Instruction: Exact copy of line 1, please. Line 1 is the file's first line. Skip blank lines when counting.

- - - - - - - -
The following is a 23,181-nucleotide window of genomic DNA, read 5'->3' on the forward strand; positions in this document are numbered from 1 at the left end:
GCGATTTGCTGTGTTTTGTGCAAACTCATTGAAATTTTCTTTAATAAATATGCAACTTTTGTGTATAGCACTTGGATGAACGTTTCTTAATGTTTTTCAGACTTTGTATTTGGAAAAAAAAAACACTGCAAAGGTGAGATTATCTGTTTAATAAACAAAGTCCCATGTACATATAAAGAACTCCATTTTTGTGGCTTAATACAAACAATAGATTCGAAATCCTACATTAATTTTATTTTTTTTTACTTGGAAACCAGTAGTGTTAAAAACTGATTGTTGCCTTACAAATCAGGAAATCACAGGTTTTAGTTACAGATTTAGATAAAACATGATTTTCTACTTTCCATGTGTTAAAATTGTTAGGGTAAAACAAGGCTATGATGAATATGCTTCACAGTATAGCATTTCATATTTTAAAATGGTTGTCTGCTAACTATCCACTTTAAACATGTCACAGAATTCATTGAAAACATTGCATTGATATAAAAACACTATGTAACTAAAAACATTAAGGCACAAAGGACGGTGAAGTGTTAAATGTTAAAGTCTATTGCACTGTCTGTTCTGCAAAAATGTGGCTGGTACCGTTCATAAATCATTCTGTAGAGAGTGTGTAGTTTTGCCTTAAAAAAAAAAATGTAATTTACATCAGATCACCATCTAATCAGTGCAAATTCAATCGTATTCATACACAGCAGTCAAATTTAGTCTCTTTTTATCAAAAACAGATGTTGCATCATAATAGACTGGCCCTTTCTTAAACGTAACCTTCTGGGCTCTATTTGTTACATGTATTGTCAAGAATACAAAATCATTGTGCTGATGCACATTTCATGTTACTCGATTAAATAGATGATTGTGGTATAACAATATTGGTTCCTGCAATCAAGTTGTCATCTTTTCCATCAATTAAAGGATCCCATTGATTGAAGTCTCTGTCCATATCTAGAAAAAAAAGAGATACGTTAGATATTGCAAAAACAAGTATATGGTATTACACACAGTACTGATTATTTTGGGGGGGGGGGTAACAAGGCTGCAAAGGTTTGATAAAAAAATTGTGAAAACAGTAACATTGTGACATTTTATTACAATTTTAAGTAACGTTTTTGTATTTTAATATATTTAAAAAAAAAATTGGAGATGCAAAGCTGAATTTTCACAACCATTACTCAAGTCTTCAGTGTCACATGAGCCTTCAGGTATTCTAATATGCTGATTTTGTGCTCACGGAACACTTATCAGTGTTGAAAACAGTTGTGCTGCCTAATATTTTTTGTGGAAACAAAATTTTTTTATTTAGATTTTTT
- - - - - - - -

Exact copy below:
The following is a 23,181-nucleotide window of genomic DNA, read 5'->3' on the forward strand; positions in this document are numbered from 1 at the left end: